Saturday, December 06, 2008

How to Write a Web Site that Could Cause a Divorce

Compelling people to read what you write

Copyright © 6 December 2008 by Bob Hurt.  All rights reserved.

Executive Summary

The article presents tips for writing more readable, enjoyable,  compelling web sites.


I have seen a lot of junky, congested web sites.  Frankly, they drive me nuts.  Why?  Because I know many of them contain valuable information.  However, I don't have the patience to trudge through the 
  • bad formatting, 
  • bad grammar, 
  • bad fonts, 
  • bad colors, 
  • bad graphics, and 
  • bad (disorganized) content.
So, I write with some tips, some "writing rules."  They will help you web mavens to make 
  • better blogs, 
  • better web sites, 
  • better mailing list postings, and 
  • better money.
Therefore, follow these rules religiously.  

If you do, readers can become so riveted to your work that their spouses might ask for a divorce.

Organization to put sanity into your work

  • You have lots of room on a web page, so don't jam things together.  
  • Make each page stick to its point.  
  • Make every page compel people to read the whole thing. 
  • Give every page sound, general-to-specific organization, and logical flow.

Format to make your work classy

  • Use an attractive design; get ideas here.
  • Use black font on white background for easiest legibility.
  • Carefully select and place graphics to keep content from seeming too burdensome.
  • Use bold point sanserif font (e.g., Verdana) for headlines (14 to 16 point) and subheadings (12 to 13 point).
  • Use non-bold 9 to 12 point serif font (e.g., Georgia) for paragraph text.
  • Use consistent spacing between headings and paragraphs.

Style to make readers love your writing

  • Use excellent grammar, case, and punctuation.
  • Avoid phrasing that would unintentionally offend a gender, gene, or religion group.
  • Allow no spelling errors.  
  • Avoid over-wordiness - use only as many words as you must to convey the point.
  • Avoid jargon*; define special words and phrases in-line, in hyperlinks,  or in footnotes.
  • Limit paragraphs 3 or 4 sentences.
  • Limit sentences to 17 words.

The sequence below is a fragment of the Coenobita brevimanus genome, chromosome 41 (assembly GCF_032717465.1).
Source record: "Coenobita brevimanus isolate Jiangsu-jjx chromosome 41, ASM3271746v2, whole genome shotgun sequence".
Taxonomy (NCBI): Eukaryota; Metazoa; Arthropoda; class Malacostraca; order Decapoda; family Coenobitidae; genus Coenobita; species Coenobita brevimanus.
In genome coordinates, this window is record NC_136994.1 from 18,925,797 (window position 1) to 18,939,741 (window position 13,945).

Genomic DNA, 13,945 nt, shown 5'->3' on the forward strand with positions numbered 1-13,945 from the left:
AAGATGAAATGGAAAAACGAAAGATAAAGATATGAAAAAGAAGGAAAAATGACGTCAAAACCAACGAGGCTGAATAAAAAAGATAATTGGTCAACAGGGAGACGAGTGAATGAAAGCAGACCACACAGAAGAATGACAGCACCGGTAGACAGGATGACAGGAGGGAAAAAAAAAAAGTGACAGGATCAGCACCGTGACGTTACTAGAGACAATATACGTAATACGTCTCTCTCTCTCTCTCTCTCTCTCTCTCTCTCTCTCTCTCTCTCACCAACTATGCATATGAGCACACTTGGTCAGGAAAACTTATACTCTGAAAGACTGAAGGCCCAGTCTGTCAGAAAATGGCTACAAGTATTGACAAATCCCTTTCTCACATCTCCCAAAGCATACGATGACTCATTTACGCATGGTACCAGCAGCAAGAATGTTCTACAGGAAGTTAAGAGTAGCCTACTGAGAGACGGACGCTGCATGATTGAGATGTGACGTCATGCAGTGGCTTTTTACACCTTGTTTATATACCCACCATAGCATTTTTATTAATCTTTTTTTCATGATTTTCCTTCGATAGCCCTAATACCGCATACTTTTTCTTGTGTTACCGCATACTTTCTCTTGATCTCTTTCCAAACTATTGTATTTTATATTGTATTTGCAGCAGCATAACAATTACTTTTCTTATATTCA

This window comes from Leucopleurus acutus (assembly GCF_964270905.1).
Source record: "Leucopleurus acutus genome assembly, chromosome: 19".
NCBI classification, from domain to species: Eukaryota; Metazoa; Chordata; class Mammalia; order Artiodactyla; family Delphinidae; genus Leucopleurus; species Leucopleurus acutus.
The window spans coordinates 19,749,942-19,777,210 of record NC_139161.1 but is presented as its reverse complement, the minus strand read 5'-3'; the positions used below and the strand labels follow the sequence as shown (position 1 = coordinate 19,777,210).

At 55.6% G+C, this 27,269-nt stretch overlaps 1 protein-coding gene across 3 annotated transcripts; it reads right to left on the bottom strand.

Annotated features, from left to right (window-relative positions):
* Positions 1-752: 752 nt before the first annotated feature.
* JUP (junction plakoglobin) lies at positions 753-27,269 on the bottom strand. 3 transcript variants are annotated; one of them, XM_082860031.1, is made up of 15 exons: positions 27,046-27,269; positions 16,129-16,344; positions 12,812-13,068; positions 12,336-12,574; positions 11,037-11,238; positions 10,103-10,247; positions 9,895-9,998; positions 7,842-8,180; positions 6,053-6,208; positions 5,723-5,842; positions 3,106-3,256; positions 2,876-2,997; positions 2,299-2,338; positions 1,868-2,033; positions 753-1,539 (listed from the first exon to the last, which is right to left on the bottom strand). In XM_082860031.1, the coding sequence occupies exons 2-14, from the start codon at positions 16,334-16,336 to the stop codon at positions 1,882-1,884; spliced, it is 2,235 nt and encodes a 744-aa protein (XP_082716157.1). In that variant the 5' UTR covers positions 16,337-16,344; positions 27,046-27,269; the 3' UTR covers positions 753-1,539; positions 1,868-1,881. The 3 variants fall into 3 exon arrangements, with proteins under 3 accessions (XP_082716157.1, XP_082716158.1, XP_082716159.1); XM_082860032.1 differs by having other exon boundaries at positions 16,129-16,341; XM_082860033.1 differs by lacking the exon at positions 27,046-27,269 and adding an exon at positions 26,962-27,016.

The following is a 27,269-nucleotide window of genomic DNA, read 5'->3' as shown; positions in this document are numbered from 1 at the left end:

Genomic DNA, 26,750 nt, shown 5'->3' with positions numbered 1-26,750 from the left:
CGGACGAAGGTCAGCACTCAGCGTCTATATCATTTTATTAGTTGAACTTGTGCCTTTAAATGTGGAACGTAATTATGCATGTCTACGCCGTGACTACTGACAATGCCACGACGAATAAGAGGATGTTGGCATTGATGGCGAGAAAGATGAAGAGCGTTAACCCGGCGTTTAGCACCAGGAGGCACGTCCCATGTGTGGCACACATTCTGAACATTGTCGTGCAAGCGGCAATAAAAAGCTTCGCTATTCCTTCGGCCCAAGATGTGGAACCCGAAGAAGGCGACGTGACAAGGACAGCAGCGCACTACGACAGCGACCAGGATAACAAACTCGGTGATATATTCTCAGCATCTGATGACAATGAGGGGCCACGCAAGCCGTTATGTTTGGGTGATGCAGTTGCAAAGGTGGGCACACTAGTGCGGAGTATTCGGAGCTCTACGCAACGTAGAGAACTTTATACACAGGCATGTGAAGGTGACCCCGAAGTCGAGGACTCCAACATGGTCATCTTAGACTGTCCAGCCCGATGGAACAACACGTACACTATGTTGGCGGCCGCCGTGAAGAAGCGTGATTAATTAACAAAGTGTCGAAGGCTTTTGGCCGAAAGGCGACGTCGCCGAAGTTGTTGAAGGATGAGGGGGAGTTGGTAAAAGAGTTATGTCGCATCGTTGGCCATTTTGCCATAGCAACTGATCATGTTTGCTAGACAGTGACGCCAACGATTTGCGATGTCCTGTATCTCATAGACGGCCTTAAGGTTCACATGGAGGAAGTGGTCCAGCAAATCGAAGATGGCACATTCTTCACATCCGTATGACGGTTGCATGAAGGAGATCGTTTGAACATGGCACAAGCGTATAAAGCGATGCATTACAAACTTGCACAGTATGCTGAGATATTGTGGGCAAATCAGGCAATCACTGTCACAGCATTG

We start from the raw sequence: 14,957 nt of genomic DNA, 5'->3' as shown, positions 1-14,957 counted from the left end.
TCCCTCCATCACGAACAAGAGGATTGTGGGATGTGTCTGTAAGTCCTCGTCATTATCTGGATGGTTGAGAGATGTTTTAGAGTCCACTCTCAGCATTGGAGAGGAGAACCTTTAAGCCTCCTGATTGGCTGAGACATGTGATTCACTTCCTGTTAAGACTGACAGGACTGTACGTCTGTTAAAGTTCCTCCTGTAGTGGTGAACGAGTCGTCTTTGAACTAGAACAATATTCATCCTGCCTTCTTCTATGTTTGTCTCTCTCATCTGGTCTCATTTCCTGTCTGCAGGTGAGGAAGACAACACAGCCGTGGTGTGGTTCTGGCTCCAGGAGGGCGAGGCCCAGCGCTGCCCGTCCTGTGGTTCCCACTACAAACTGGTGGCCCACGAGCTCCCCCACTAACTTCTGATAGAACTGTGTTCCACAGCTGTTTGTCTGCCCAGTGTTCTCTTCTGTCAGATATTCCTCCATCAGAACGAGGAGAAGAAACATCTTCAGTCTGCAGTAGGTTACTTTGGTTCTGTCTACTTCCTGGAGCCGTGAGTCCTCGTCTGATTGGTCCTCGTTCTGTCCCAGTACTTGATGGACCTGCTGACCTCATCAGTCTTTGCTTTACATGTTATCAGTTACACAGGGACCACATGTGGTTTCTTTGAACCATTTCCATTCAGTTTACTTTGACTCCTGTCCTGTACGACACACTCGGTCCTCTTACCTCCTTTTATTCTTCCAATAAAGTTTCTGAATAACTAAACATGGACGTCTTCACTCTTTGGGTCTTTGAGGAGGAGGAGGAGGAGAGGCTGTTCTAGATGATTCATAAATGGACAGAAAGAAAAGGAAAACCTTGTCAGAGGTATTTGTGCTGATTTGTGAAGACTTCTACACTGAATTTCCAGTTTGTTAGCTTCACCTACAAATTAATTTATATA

• Order sentences with subject - verb - object, saying, in effect, who did what to whom.  
  • Eliminate to-be verbs (be, being, been, am, is, are, was, were) except when expressing identity. Read about "e-prime ." 
  • Write in active, not passive, voice.
  • Buy, memorize, and obey Strunk & White's tiny 4th Edition of The Elements of Style 

Structure and Content to deliver a powerful message

  • Put an irresistible, gripping headline at the top.
  • Insert an Executive summary at the top to accommodate busy, impatient readers.
  • Use informative subheadings to identify content segments.
  • Separate text into sensible paragraphs showing logical flow.
  • Connect paragraphs with linking sentences as needed.
  • Break up text with bulleted or numbered lists. 
  • Add a Summary or Call to Action at the end; make it compelling. 
  • Put everything needed for making a buying decision on one page.  
  • Respect other authors’ copyrights and properly cite your sources.
  • Proofread and correct your work at least twice before publishing.

Ads and promotion to make a few bucks

I loathe ads on web pages.  However, Google's AdSense program puts relatively unobtrusive ads on the margins or tops of web pages. Google selects ads that seem related to your web page content.  Google pays you money if your web guests click on any of the ads. 

If you produce a lot of click-throughs, Google will elevate your web site in the search engine rankings.  That will bring you more web traffic.
  • Consider putting Google ads on your web page - see Google AdSense .
  • Buy and use Web Position to prepare your pages and promote them to search engines.
  • Swap links with other web site owners - they put your links on their pages and vice versa.

Why follow the above rules?

  • Readers will focus on your content and points rather than the manner and medium of expression.
  • Readers will tend to believe you.
  • Readers will stay interested. 
  • Readers will see the nature of the page's content at a glance. 
  • Readers will actually read what you have to say.
  • Readers will tend to act according to your advice.  
So, follow the above rules, religiously.  

* Specialized technical terminology characteristic of a particular subject

Bob Hurt
2460 Persian Drive #70
Clearwater, FL 33763
+1 (727) 669-5511, FAX +1 (206) 600-5958